New report questions the future of Quebec’s uranium mining industry
The outlook of Quebec’s uranium mining industry does not look promising as a new report has concluded that “it would be counterindicated, [or ill-advised] in the present context, to allow uranium mining operations in Québec.”
The condemning remarks are part of a 626-page report conducted by Québec's Bureau d'audiences publiques sur l'environnement (BAPE).
According to the BAPE report, uranium mining in the province is far from reaching social and political consensus due to scientific uncertainty and gaps in technological knowledge. “These uncertainties are compounded by the radioactivity of uranium residues, which may remain problematic for thousands of years,” the agency wrote in its report.
The report also stated that Quebec’s government could ultimately decide to suspend, or terminate, the local uranium industry.
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"The BAPE's decision to continue to question the long-standing science and proven safe track record of modern uranium mining is misleading Quebecers and all Canadians," said Michael Binder, president of the Canadian Nuclear Safety Commission (CNSC).
"To suggest that uranium mining is unsafe is to imply that the CNSC and the government of Saskatchewan have been irresponsible in their approval and oversight of the uranium mines of Canada for the last 30 years."
However, the report also revealed a safety framework for the province to follow if it chose to open the door to uranium mining. The three requirements included securing social acceptance, making sustained efforts to gain knowledge with the aim of closing scientific knowledge gaps and technological and uncertainties, and taking the time required to formulate and adopt a legal framework for uranium mining through harmonized rules with federal legislation.
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According to CanadianManufacturing.com, the Canadian Nuclear Association said it looks forward to working with the Quebec Government as it studies the benefits and risks posed by uranium mining.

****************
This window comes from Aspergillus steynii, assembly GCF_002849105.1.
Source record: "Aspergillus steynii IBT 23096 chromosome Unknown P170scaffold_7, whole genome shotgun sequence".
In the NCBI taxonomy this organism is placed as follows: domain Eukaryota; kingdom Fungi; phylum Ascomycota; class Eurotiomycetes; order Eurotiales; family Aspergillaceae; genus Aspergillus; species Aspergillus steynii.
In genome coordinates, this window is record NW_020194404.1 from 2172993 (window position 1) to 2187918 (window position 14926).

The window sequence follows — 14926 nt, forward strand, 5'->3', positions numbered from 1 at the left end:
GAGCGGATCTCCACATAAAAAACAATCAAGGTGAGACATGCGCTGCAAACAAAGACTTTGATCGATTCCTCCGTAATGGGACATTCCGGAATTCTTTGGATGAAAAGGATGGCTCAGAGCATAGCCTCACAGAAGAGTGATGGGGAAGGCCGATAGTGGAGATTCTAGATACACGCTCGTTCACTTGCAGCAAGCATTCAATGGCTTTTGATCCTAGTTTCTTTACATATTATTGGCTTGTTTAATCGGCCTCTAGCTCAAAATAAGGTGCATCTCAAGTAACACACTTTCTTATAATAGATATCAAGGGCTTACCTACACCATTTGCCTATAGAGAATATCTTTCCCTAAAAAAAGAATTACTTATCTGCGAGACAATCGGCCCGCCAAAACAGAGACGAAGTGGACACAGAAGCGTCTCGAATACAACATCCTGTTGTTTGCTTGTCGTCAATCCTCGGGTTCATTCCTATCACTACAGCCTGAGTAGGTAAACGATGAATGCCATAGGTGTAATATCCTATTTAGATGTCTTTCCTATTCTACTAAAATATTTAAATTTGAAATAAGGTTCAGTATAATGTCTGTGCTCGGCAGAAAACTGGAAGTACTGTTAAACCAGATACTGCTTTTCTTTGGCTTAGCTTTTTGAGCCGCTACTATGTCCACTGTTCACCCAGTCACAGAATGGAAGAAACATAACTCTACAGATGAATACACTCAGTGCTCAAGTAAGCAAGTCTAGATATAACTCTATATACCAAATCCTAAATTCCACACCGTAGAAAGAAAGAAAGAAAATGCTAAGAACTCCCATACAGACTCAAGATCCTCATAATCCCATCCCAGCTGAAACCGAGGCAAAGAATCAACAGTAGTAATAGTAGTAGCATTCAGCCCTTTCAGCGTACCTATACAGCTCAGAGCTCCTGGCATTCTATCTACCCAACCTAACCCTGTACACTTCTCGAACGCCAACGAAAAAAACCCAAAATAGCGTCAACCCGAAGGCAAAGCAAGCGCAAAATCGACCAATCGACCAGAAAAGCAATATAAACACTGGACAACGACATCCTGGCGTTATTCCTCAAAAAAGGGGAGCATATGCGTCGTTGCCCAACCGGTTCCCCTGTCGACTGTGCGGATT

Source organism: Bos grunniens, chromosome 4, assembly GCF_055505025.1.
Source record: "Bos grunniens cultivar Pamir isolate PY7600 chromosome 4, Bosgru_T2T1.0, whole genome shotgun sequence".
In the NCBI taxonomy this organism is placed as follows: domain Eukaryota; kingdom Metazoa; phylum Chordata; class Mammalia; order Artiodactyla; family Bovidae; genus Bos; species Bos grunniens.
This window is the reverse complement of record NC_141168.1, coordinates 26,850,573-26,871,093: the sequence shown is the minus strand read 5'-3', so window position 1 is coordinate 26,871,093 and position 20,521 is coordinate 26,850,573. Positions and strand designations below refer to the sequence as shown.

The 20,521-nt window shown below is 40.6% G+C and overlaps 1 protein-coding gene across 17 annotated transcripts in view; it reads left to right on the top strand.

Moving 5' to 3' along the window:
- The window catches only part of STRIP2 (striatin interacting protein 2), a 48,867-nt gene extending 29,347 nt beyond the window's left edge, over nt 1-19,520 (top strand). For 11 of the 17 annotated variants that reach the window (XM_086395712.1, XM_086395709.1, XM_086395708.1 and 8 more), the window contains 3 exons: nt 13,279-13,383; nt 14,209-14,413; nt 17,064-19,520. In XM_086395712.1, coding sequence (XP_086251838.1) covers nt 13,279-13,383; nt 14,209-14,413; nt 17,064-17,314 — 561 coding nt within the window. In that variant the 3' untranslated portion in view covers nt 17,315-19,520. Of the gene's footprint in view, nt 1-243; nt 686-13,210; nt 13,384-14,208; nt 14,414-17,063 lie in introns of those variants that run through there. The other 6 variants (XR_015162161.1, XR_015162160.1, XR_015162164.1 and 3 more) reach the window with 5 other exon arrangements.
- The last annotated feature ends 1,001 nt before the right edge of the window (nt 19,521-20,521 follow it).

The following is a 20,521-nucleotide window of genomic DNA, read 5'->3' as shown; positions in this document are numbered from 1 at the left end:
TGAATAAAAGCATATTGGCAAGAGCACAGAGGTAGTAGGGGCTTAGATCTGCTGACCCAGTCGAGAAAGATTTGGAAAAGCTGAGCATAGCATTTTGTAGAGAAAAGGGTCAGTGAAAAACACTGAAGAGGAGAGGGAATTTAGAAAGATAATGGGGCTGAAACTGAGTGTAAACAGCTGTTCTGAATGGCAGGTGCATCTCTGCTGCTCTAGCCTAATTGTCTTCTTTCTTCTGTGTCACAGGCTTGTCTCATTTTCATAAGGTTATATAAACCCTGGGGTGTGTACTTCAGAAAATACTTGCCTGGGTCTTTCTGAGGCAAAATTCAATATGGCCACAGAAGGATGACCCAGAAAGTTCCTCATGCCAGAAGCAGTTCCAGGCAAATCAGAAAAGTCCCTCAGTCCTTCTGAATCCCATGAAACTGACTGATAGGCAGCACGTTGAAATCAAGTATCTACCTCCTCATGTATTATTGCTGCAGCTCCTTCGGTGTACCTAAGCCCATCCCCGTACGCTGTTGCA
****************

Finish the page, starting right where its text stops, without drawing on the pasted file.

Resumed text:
“We appreciate that the Quebec Government is keeping an open mind on this issue, particularly as it works with all other provinces to develop a clean energy strategy for Canada,” said John Barrett, CNA President.
The Assembly of First Nations Quebec-Labrador welcomed the BAPE report, commenting that it supports their anti-uranium mining position.
“The AFNQL declares a permanent moratorium on the development of the uranium and rare earth sector on all the territories of First Nations in Quebec and invites the provincial government to do the same,” the organization said.
Canada is the second-largest uranium producer behind Kazakhstan and ahead of Australia.
Lynas revenue jumps 21% as rare earth prices jump
Australian miner Lynas Rare Earths posted a 20.6% rise in revenue in the March quarter as selling prices for the key metals it mines hit record highs amid strong demand, particularly for neodymium and praseodymium (NdPr).
NdPr is used in magnets for electric vehicles and windfarms, in consumer goods like smartphones, and in military equipment such as jet engines and missile guidance systems.
The company said it plans to maintain production at 75% however, as it seeks to continue to meet covid-19 safety protocols and grapples with shipping difficulties. Shares in Lynas fell 6.1% after the results.
“They have faced a few logistics issues, and it would be good to know when they are going to start lifting their utilisation rates a bit,” said portfolio manager Andy Forster of Argo Investments in Sydney.
“Pricing has been pretty strong although it may have peeled back a bit recently. I still think the medium, long-term outlook is pretty good for their suite of products.”
Lynas post ed revenue of A$110mn ($85.37mn) for the three months to the end of March, up from A$91.2mn a year earlier as prices soared.
It said its full product range garnered average selling prices of A$35.5/kg during the March quarter, up from $23.7 in the first half of the financial year. “While the persistence of the covid crisis, especially in Europe, calls for careful forecasts for our business ahead, we see the rare earth market recovering very quickly,” said Lynas, the world’s largest rare earths producer outside China.
Freight demand has spiked during the pandemic, while the blockage of the Suez Canal in March delayed a shipment to April.
Lynas’ output of 4,463 tonnes of rare earth oxide (REO) during the quarter was marginally lower than 4,465 tonnes from a year earlier.